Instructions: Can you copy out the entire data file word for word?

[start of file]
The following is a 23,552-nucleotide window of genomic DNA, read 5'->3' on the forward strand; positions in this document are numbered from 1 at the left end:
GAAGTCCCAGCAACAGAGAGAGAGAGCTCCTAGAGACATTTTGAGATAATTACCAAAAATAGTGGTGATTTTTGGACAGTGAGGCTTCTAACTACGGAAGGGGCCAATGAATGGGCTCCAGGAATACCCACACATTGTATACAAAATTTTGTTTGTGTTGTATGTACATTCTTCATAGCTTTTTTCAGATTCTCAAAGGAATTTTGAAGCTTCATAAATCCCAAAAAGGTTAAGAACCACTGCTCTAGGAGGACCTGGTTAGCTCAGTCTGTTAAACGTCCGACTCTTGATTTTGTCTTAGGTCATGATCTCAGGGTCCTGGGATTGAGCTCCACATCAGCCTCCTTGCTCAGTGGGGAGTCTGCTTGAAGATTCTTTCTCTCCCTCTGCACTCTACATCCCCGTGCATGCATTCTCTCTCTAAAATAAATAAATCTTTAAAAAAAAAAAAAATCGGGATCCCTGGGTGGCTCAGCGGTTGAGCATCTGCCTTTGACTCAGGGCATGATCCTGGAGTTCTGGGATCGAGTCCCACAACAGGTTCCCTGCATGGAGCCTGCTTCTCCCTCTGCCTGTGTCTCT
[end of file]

The following is a 23,552-nucleotide window of genomic DNA, read 5'->3' on the forward strand; positions in this document are numbered from 1 at the left end:
GAAGTCCCAGCAACAGAGAGAGAGAGCTCCTAGAGACATTTTGAGATAATTACCAAAAATAGTGGTGATTTTTGGACAGTGAGGCTTCTAACTACGGAAGGGGCCAATGAATGGGCTCCAGGAATACCCACACATTGTATACAAAATTTTGTTTGTGTTGTATGTACATTCTTCATAGCTTTTTTCAGATTCTCAAAGGAATTTTGAAGCTTCATAAATCCCAAAAAGGTTAAGAACCACTGCTCTAGGAGGACCTGGTTAGCTCAGTCTGTTAAACGTCCGACTCTTGATTTTGTCTTAGGTCATGATCTCAGGGTCCTGGGATTGAGCTCCACATCAGCCTCCTTGCTCAGTGGGGAGTCTGCTTGAAGATTCTTTCTCTCCCTCTGCACTCTACATCCCCGTGCATGCATTCTCTCTCTAAAATAAATAAATCTTTAAAAAAAAAAAAAATCGGGATCCCTGGGTGGCTCAGCGGTTGAGCATCTGCCTTTGACTCAGGGCATGATCCTGGAGTTCTGGGATCGAGTCCCACAACAGGTTCCCTGCATGGAGCCTGCTTCTCCCTCTGCCTGTGTCTCT